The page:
I’m being accused of jinxing the Rangers. I’m using this space today to set the record straight. I did not jinx the Rangers.
Last Thursday, in the middle of our Great Cities Missions tour of churches in Peru, Bolivia, and Chile, our group of seven took a boat trip across Lake Titicaca. Not only is it fun to say, Lake Titicaca is the highest navigable body of water in the world at an altitude of 12,507 feet. The lake sits on the Peru-Bolivia border and contains the Island of the Sun, typically known as the birthplace of the Incan civilization.
It wasn’t a good day for sailing. We began the day by walking across the Bolivian border from Peru in the snow and the sleet. Uphill. I’m still not sure why the van couldn’t come across. But the driver parked about half a mile from the border and we walked the rest. It’s winter now south of the equator. And the weather conditions made for an interesting experience. Walking into Bolivia. In the snow. Wow. (As always, click on the picture for a larger view.)
Once we received our travel visas at the immigration office — they meticulously checked our American dollars but never even looked in our bags and purses — we boarded the boat and headed to the island. Apparently, the worship of the sun by the Incan people began on this Island of the Sun. There are more than 180 Incan ruins on the island that date back to the middle of the 15th century, several little museums and shrines, zero roads or motor vehicles, and at least 800 families who still call the place home.
At one point of the tour, we were introduced to an island priest who proceeded to demonstrate to us the ceremonial prayers and sacrifices and rituals of his ancient religion. We weren’t quite sure how to handle this. Kelley later confessed to thinking about Romans during the ceremony and I admit I was wondering about a few passages in 1 Corinthians. But we all sat there quietly while this guy sacrificed a toy llama and some grains on a fiery altar and raised his hands to his god. The last part of the ceremony included this shaman sprinkling some kind of holy water in a sacred vase from the end of a ritual flower to the tops of our heads. I don’t have a picture of this, but Craig’s video clearly shows us nervously accepting the drops of water, and then Kelley and I immediately turning toward one another to make, what appear to be, wisecracks.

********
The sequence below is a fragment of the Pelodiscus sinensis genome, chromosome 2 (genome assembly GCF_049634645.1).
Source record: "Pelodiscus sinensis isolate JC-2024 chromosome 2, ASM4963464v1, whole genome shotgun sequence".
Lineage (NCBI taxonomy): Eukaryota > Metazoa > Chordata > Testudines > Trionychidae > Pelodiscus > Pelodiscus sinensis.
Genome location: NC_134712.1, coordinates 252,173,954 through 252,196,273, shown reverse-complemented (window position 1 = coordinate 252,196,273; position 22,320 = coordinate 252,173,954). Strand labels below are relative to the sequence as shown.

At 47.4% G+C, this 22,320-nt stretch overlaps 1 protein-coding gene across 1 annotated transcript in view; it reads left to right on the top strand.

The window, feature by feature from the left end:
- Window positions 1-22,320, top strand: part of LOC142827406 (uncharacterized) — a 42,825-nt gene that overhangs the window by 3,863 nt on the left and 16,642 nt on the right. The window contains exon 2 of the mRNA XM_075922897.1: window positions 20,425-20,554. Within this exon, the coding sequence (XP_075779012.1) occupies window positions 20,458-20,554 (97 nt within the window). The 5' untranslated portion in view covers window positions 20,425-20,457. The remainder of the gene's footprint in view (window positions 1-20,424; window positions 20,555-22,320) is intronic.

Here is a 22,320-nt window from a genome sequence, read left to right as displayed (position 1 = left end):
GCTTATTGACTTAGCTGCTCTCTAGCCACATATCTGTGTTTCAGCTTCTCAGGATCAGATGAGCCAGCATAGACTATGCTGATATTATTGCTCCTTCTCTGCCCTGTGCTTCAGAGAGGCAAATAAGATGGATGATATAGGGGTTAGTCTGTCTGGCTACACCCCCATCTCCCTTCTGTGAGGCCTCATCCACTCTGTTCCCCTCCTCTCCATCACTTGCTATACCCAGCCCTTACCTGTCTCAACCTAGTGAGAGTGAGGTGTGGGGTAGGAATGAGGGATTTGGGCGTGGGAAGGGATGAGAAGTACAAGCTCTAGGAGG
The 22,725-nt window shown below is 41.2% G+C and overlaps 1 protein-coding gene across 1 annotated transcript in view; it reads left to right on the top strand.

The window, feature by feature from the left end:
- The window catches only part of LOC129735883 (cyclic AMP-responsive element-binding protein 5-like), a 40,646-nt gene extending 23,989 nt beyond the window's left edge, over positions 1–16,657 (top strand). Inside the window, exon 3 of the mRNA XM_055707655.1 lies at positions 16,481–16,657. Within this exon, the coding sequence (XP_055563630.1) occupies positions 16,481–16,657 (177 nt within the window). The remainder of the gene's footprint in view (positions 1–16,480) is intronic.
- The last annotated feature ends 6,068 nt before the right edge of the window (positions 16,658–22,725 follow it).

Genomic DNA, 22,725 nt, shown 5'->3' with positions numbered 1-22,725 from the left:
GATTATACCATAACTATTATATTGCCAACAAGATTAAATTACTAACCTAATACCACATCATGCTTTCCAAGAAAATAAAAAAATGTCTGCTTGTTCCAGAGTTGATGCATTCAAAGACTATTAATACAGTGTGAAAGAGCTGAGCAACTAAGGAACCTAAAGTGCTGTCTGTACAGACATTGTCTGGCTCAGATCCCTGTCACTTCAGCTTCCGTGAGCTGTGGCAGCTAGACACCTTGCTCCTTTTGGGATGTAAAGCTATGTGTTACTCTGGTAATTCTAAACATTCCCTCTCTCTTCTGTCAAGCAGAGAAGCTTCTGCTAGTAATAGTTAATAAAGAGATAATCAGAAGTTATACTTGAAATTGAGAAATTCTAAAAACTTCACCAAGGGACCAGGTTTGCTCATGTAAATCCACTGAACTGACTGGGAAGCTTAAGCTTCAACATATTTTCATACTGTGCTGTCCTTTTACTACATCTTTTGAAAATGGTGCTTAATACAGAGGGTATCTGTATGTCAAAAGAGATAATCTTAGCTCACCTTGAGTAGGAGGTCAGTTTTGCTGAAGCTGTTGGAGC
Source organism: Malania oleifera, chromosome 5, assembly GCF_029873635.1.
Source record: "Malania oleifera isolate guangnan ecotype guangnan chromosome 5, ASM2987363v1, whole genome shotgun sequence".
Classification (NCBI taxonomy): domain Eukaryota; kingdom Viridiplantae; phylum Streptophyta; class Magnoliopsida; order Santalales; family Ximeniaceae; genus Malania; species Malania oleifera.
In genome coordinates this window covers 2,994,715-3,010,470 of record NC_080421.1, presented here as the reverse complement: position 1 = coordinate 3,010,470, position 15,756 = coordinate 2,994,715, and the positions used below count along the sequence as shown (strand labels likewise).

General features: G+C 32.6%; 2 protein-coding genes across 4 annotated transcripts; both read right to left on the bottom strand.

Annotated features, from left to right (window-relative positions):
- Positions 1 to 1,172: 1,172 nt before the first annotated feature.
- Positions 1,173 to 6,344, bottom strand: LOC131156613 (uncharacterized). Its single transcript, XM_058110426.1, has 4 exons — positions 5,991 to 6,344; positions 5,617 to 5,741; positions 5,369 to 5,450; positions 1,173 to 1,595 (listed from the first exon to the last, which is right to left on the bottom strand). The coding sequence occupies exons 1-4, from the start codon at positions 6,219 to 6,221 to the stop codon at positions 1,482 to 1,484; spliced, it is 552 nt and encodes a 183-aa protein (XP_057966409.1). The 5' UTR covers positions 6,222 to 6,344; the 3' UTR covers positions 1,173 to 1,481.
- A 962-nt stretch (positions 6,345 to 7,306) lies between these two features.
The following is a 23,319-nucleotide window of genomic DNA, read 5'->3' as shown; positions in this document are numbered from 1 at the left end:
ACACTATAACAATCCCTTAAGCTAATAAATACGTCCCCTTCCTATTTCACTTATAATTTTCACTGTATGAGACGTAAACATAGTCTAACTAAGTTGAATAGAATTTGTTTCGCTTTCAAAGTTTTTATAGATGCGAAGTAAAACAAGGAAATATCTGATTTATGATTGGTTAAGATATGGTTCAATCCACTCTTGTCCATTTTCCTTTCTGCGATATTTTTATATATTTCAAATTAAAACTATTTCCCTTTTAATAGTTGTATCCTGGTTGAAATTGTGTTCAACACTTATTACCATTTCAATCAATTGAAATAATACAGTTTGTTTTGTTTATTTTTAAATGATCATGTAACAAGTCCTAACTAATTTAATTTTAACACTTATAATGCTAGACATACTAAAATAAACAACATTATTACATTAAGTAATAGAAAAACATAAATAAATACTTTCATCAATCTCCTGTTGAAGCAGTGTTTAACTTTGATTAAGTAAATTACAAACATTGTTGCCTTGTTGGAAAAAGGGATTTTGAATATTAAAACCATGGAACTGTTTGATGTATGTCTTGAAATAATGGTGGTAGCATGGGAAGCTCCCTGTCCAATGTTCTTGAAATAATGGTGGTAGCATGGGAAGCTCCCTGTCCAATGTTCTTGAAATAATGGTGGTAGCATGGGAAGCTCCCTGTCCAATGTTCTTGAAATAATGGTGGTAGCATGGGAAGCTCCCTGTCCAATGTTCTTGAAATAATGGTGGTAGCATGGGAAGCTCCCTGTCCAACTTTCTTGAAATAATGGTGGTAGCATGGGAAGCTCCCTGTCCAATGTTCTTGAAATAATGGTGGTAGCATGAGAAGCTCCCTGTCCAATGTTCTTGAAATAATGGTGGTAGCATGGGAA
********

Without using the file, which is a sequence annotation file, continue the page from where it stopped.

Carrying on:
Not wisecracks. Hopeful curiosity.
I was wearing my Texas Rangers cap. The mystical shaman had blessed my cap with the holy water from the Island of the Sun. I told Kelley, “I think this means the Rangers are going to win the World Series.” And then I glanced at Kelley’s Texas A&M hat and remarked, “But I doubt the Aggies will win the SEC.”
We laughed together and thought nothing more of it.
Toward the end of the tour, we stepped into a little museum which housed several different kinds of ceremonial masks. These ancient religious masks were all displayed on a large wall and we all had a little fun taking our pictures with them. There was one particular mask that stood out to me as especially creepy and, on a lark, when the tour guide wasn’t looking, I put my Rangers cap on top of it and took a picture.